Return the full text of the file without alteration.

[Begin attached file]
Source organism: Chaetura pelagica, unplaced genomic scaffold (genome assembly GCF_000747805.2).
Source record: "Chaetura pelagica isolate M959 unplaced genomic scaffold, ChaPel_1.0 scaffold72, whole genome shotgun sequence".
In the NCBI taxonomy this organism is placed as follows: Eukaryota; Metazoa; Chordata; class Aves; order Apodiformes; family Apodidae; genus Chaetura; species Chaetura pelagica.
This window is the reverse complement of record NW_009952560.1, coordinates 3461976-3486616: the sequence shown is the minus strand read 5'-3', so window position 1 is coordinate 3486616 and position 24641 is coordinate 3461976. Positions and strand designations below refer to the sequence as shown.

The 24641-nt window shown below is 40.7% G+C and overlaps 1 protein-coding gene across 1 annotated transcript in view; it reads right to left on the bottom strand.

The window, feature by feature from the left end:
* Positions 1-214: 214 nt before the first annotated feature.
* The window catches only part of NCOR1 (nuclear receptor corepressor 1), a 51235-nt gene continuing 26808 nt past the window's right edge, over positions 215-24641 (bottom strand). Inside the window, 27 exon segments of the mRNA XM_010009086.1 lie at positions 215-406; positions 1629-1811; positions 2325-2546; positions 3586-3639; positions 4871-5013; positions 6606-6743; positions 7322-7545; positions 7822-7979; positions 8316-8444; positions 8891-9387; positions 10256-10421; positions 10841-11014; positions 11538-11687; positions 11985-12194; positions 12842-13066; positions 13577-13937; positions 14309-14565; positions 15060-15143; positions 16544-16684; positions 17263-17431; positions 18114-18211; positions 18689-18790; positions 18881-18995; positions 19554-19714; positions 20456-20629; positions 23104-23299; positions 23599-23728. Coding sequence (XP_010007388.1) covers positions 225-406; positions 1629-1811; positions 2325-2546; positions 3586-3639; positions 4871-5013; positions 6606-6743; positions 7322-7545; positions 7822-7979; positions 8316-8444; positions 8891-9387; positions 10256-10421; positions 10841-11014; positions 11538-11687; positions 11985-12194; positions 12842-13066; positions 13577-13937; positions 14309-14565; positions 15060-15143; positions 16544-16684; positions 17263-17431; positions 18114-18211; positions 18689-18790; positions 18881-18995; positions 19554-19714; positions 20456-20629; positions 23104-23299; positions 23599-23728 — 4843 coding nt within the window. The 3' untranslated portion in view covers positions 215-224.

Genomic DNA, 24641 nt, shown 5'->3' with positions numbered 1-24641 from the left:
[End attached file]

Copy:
Source organism: Chaetura pelagica, unplaced genomic scaffold (genome assembly GCF_000747805.2).
Source record: "Chaetura pelagica isolate M959 unplaced genomic scaffold, ChaPel_1.0 scaffold72, whole genome shotgun sequence".
In the NCBI taxonomy this organism is placed as follows: Eukaryota; Metazoa; Chordata; class Aves; order Apodiformes; family Apodidae; genus Chaetura; species Chaetura pelagica.
This window is the reverse complement of record NW_009952560.1, coordinates 3461976-3486616: the sequence shown is the minus strand read 5'-3', so window position 1 is coordinate 3486616 and position 24641 is coordinate 3461976. Positions and strand designations below refer to the sequence as shown.

The 24641-nt window shown below is 40.7% G+C and overlaps 1 protein-coding gene across 1 annotated transcript in view; it reads right to left on the bottom strand.

The window, feature by feature from the left end:
* Positions 1-214: 214 nt before the first annotated feature.
* The window catches only part of NCOR1 (nuclear receptor corepressor 1), a 51235-nt gene continuing 26808 nt past the window's right edge, over positions 215-24641 (bottom strand). Inside the window, 27 exon segments of the mRNA XM_010009086.1 lie at positions 215-406; positions 1629-1811; positions 2325-2546; positions 3586-3639; positions 4871-5013; positions 6606-6743; positions 7322-7545; positions 7822-7979; positions 8316-8444; positions 8891-9387; positions 10256-10421; positions 10841-11014; positions 11538-11687; positions 11985-12194; positions 12842-13066; positions 13577-13937; positions 14309-14565; positions 15060-15143; positions 16544-16684; positions 17263-17431; positions 18114-18211; positions 18689-18790; positions 18881-18995; positions 19554-19714; positions 20456-20629; positions 23104-23299; positions 23599-23728. Coding sequence (XP_010007388.1) covers positions 225-406; positions 1629-1811; positions 2325-2546; positions 3586-3639; positions 4871-5013; positions 6606-6743; positions 7322-7545; positions 7822-7979; positions 8316-8444; positions 8891-9387; positions 10256-10421; positions 10841-11014; positions 11538-11687; positions 11985-12194; positions 12842-13066; positions 13577-13937; positions 14309-14565; positions 15060-15143; positions 16544-16684; positions 17263-17431; positions 18114-18211; positions 18689-18790; positions 18881-18995; positions 19554-19714; positions 20456-20629; positions 23104-23299; positions 23599-23728 — 4843 coding nt within the window. The 3' untranslated portion in view covers positions 215-224.

Genomic DNA, 24641 nt, shown 5'->3' with positions numbered 1-24641 from the left: